As Chief Revenue Officer of BritePool, I am on the front lines every day talking with publishers, agencies, SSPs, DSPs, and advertisers about our identity resolution service. As you can imagine, Chrome’s announcement that it will end support for third-party cookies comes up in every one of those conversations.
My non-scientific sample of these conversations finds publishers fall into three distinct groups. The first group talks about “Chromageddon,” and the “identity crisis.” The second group is preoccupied with managing the current business during this pandemic and tells me “we will deal with the issue in 2021.” The final group sees this shift as the “identity opportunity.”
As a salesperson, it’s my nature to be optimistic. It’s also my nature to make things happen, with determination. My goal is to shape the future, by identifying problems and offering the best possible solutions. Of course, my position also makes me inherently biased. Nonetheless, I believe the future belongs to those who accept the dimensions of the new cookieless world and shape their business to grasp this opportunity. Where some see lemons, they see lemonade.
Those who see an “identity opportunity” seem to share five beliefs or approaches:
1. They have a strategy and they are not complacent.
At this moment, there are many reasons digital publishers are putting off addressing the identity issue. The most common reasons I hear for “call me next year,” are: (1) The IAB will develop an industry response, (2) The Google Sandbox will solve our problems, (3) Google won’t really do it, or (4) My plate is full as I try to remotely manage a business that should be run in-person.
On the other hand, publishers who see opportunity recognize that all solutions will require a long-term effort, which must start now. I have met with publishers who tell me, “no matter what happens with the IAB or Google Sandbox we have an internal goal of increasing self-identified visitors,” often “by 5X or 10X in the next 18 months.” The phrase that most sticks in my mind was from the publishing executive who said, “If we know our visitors, everything else will fall into place.”
As part of their strategy, this group also has a clear sense of how identity targeting with their properties fits into the marketing needs of clients, and the distinct benefits these publisher offer as compared to CTV services, mobile apps, social media, and a myriad other digital alternatives. This guiding purpose informs the questions executives at these publishers ask me, and ultimately their choices for solution providers.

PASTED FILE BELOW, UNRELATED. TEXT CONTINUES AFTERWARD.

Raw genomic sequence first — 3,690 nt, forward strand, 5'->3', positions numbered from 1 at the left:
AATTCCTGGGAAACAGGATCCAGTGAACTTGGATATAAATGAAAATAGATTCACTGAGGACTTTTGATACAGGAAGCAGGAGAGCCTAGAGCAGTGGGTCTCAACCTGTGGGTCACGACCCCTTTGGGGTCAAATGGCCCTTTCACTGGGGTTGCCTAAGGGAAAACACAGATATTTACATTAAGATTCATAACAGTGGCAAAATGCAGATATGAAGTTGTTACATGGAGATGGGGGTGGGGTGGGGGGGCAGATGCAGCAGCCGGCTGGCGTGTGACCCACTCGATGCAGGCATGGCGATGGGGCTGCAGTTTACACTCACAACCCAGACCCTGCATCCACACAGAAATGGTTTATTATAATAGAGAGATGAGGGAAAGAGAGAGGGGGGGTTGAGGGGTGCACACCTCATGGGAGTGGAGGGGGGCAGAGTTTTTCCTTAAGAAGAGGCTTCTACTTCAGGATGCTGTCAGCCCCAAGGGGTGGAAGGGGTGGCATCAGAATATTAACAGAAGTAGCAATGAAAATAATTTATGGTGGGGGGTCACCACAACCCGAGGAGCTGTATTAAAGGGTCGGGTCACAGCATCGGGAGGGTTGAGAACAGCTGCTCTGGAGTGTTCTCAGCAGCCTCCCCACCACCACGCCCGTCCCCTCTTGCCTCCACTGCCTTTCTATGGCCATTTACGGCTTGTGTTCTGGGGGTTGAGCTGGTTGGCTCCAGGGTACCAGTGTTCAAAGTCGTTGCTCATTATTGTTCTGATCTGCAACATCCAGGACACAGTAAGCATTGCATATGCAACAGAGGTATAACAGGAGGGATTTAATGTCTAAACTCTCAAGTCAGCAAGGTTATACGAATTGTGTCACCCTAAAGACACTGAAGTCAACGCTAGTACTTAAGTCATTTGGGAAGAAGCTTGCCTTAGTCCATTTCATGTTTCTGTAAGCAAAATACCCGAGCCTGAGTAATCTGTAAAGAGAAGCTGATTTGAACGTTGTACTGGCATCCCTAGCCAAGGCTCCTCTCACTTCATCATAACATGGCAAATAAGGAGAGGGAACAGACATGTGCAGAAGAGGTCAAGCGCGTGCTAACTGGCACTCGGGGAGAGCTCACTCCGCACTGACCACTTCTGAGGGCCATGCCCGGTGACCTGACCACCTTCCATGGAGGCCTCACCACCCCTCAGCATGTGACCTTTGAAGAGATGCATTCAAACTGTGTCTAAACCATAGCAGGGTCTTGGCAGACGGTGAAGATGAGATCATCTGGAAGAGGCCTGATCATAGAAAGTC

2. They plan to grab share from Google and Facebook.
In an earlier article for DCN, BritePool’s CEO, David J. Moore, argued that Google and Facebook dominate digital advertising for a simple reason: They know the identities of their users, who log-in to use their services. In contrast, most web publishers know the identities of a fraction of their visitors.
Inaccurate and inefficient third-party cookies created the illusion of effective identity targeting. Now, publishers have realized that accurate, 1:1 identity verification leads to far higher CPM’s, a better experience for consumers (through true ad frequency caps) and the opportunity to compete effectively with the walled gardens. They also believe that advertisers want to reduce their dependence on Google and Facebook.
These digital publishers are actively looking for providers of identity resolution services that will help to fulfill this promise.
Many advertisers believe the walled Gardens are far too opaque in their reporting. Thus, in addition to precise 1:1 ad delivery, digital publishers are looking to solve the problem of attribution,
3. They are strategically skeptical.
The many issues associated with brand safety, transparency in the supply chain, inaccurate delivery of cookie-based campaigns, and bidding issues in programmatic buys have justifiably led publishers to ask that vendors demonstrate they can deliver on their promises.
Moreover, I have yet to meet a publisher who plans to rely on a single identity resolution vendor. As a strategy, digital publishers who plan to win will ensure they have multiple options for ad delivery in a cookieless world.
4. They want simplicity.
The potential complexity involved in identity targeting is high. PII (personally identifiable information) may need to be securely and safely exchanged. Data sharing agreements may need to be negotiated. And, the list goes on.
Web publishers seek solutions that make their lives easy, simple, secure, and safe, as they approach and realize the cookieless future.
5. They look for indications of credibility.
Recently, Adweek noted that “Identity is one of the fastest-changing and most competitive spaces in digital advertising.” For this essential but highly competitive space, publishing executives know that many solutions will be marketed, but few will survive. Moreover, these executives recognize that their time is a precious resource and allocate it thoughtfully.
As a result, as I work to schedule initial meetings, many publishing executives effectively ask: “Why is meeting with you a good use of my time?” This is a critical component and we need to have good answers. (I have several, but most compelling is the fact that two of the nation’s largest advertisers are testing BritePool’s service.)
I have always believed that in business, and in life, we create our own opportunities. Luck is a factor. But luck will not decide whether the demise of the third-party cookies leads to success or failure among digital publishers. In this case, I’d say luck favors the strategic optimists: those who recognize that success will require a long-term effort, one that cannot wait.